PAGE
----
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The "holy cow" of eating disorder treatment

Posted Apr 30 2009 1:04pm
If you follow my writing (doesn't everyone?) you will share my shock that a paper challenging the importance of weight would make me happy.

"Anorexia nervosa-Irony, Misnomer and Paradox" by the esteemed Bryan Lask and Ian Frampton has this incendiary introduction: "professionals tend to hold the same morbid preoccupation with weight, BMI and targets as do our patients"

Now, I would start with a tiny disagreement: I think a bigger problem is that the profession does NOT pay enough attention to weight. The medical establishment does, and nutritionists do, but most eating disorder patients are seen by psychotherapists primarily or exclusively until they are so ill that their prognosis and treatment is indeed centered around weight restoration and targets.

The arguement of the paper is not that weight restoration doesn't matter. The argument is that weight is a poorly understood, poorly measured, easily gamed proxy for real medical measurement. And this is indisputable. Sitting around staring at the number when we don't make the targets based on good science and the numbers change for many reasons and even at best the number on the scale isn't measuring recovery of the brain.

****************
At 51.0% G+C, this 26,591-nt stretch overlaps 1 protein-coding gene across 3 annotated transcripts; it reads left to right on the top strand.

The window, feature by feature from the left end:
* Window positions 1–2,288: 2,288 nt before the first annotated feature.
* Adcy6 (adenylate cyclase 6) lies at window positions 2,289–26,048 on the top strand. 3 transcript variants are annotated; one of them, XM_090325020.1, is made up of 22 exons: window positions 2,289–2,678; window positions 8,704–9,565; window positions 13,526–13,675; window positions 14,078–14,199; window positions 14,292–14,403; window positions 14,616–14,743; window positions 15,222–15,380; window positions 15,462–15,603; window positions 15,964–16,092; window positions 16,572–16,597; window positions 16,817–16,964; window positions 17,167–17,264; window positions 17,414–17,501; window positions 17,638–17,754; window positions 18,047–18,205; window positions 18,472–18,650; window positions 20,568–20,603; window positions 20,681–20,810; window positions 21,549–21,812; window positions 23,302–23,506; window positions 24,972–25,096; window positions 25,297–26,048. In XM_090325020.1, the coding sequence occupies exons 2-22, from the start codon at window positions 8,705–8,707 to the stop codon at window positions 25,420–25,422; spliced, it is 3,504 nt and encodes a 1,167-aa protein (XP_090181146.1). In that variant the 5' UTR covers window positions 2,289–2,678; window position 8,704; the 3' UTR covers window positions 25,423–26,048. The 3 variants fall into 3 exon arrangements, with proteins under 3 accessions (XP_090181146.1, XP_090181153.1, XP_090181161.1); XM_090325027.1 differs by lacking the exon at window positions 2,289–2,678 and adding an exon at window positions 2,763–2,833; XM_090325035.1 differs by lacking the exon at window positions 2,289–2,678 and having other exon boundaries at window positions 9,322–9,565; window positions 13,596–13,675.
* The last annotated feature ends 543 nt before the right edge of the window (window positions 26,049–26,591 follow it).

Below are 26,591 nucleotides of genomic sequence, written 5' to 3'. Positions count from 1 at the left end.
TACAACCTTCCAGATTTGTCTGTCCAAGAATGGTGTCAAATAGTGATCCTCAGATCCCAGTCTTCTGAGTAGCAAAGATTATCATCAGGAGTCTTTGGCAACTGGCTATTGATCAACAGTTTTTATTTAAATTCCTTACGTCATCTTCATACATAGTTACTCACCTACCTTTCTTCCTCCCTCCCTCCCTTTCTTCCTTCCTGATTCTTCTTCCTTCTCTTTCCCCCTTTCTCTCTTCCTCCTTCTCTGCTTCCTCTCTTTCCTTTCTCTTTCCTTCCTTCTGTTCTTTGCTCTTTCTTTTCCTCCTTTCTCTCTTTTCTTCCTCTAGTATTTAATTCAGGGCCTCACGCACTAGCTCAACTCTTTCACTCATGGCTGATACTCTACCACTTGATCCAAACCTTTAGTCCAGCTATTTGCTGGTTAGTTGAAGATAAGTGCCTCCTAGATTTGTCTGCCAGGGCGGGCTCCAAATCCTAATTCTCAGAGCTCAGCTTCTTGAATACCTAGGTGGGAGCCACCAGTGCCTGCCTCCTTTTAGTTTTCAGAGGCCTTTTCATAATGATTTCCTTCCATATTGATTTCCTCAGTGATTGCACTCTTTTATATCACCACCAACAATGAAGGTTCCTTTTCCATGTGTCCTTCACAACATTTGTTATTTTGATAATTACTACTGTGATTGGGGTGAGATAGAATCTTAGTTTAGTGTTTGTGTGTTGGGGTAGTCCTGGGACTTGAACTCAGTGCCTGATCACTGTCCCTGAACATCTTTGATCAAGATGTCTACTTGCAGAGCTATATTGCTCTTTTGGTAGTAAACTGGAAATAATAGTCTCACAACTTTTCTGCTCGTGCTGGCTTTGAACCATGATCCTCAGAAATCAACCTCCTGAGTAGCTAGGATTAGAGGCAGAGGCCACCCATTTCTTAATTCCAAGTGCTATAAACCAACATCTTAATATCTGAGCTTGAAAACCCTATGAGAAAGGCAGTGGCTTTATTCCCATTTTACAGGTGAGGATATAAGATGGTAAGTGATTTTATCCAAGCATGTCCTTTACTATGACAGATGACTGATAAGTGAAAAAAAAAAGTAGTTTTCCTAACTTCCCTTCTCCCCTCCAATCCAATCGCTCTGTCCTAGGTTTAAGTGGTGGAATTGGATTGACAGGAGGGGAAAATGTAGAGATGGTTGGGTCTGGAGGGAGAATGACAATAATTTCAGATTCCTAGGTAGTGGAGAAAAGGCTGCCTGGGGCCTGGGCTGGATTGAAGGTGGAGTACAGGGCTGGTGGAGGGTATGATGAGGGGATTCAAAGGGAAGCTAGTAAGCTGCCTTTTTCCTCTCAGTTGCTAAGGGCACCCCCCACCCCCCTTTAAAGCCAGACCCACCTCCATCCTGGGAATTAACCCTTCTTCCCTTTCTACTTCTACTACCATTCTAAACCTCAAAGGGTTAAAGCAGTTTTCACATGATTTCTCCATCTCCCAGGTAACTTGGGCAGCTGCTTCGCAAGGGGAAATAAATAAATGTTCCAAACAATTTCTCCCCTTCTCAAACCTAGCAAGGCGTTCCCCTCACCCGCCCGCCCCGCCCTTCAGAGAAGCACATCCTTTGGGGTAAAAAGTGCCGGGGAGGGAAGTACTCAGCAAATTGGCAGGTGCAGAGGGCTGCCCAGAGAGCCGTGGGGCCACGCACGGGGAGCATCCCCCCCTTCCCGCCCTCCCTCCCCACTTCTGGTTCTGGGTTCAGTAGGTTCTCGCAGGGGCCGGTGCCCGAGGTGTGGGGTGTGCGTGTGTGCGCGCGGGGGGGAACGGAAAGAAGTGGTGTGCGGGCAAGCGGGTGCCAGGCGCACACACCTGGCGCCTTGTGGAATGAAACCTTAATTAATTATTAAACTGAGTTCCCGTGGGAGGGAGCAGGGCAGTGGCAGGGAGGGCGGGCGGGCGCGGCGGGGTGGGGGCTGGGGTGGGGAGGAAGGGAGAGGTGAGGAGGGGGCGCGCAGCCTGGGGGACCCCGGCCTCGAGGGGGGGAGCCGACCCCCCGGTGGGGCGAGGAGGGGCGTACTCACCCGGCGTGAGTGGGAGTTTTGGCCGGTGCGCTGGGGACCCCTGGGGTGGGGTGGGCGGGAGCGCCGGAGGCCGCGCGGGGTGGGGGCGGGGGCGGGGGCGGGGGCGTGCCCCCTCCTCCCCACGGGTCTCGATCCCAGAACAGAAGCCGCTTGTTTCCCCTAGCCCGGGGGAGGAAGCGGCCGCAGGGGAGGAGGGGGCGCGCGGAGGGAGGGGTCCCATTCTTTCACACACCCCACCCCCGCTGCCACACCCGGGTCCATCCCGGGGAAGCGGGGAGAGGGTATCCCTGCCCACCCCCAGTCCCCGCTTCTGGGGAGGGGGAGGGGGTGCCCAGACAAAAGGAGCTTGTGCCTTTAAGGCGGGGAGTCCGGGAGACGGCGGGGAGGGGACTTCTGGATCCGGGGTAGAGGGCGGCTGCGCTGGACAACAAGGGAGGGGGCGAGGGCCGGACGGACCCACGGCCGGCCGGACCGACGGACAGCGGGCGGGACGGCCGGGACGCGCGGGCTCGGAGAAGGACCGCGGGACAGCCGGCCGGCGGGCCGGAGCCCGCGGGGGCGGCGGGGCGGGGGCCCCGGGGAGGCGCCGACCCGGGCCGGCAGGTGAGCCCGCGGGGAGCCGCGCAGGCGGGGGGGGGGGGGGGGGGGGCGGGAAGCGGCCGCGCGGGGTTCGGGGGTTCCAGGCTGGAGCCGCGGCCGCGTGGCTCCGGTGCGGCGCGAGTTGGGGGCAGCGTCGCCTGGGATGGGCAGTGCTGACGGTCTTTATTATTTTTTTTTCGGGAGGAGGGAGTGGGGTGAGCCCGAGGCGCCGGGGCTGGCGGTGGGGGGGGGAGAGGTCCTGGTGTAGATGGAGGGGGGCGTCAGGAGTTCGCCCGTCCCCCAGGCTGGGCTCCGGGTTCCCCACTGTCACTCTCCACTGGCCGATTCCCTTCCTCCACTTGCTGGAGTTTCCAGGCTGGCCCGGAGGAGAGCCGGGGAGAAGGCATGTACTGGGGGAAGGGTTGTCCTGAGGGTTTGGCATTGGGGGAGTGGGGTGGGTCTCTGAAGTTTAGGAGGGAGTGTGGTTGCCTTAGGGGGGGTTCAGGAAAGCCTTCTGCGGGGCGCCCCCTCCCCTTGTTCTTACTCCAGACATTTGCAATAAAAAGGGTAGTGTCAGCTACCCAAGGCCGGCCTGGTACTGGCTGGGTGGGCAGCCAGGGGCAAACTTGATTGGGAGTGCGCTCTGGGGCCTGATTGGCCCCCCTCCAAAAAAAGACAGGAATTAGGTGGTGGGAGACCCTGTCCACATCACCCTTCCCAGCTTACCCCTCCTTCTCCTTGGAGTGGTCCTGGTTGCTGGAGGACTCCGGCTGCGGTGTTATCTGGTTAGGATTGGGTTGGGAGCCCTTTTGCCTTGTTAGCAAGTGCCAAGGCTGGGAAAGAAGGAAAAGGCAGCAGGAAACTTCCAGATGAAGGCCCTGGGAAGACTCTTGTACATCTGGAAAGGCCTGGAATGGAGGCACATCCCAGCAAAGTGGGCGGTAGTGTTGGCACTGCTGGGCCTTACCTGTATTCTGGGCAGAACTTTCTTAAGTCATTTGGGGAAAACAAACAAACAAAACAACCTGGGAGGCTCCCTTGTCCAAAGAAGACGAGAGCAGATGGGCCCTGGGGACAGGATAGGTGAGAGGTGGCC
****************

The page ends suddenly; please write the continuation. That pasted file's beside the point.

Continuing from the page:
But there we are: isn't the problem that the scale is the only measure we really have or agree on. The body compensates for malnutrition almost to the point of death and the other measures available are of likely harm but never of HEALTH. We can't measure mental wellness. We can't weigh stability.

I'm ready to agree that weight is a silly measure but I need two things before I let go of this rung: alternatives, and some assurance that regaining medical health is considered a minimum if not sufficient goal of treatment.

Because most ED treatment ignores weight restoration altogether. It only considers a patient needing nutrition or medical intervention when far below optimal health. This is like getting rid of swimming lessons and lifeguards at pools and instead having a speed dial to the ambulance when someone is found lifeless.

And without any measures at all, we are back to trying to convince anosognosic patients (and yes, the authors use that term - one up to now I thought I was the only one using for EDs, hoping that others would take it up!) to stop their behaviors on the strength of our brilliant advice and cogent arguments. Without measures we are left as families to keep feeling and saying "you are not well" but lacking confidence ourselves that we are making sense. We leave clinicians unable to intervene until life is threatened, and bystanders confused and angry.

Yes, it is not about the weight. But bring me other measures and assure me that that it is at least about the weight being healthy, because that cannot be assumed.
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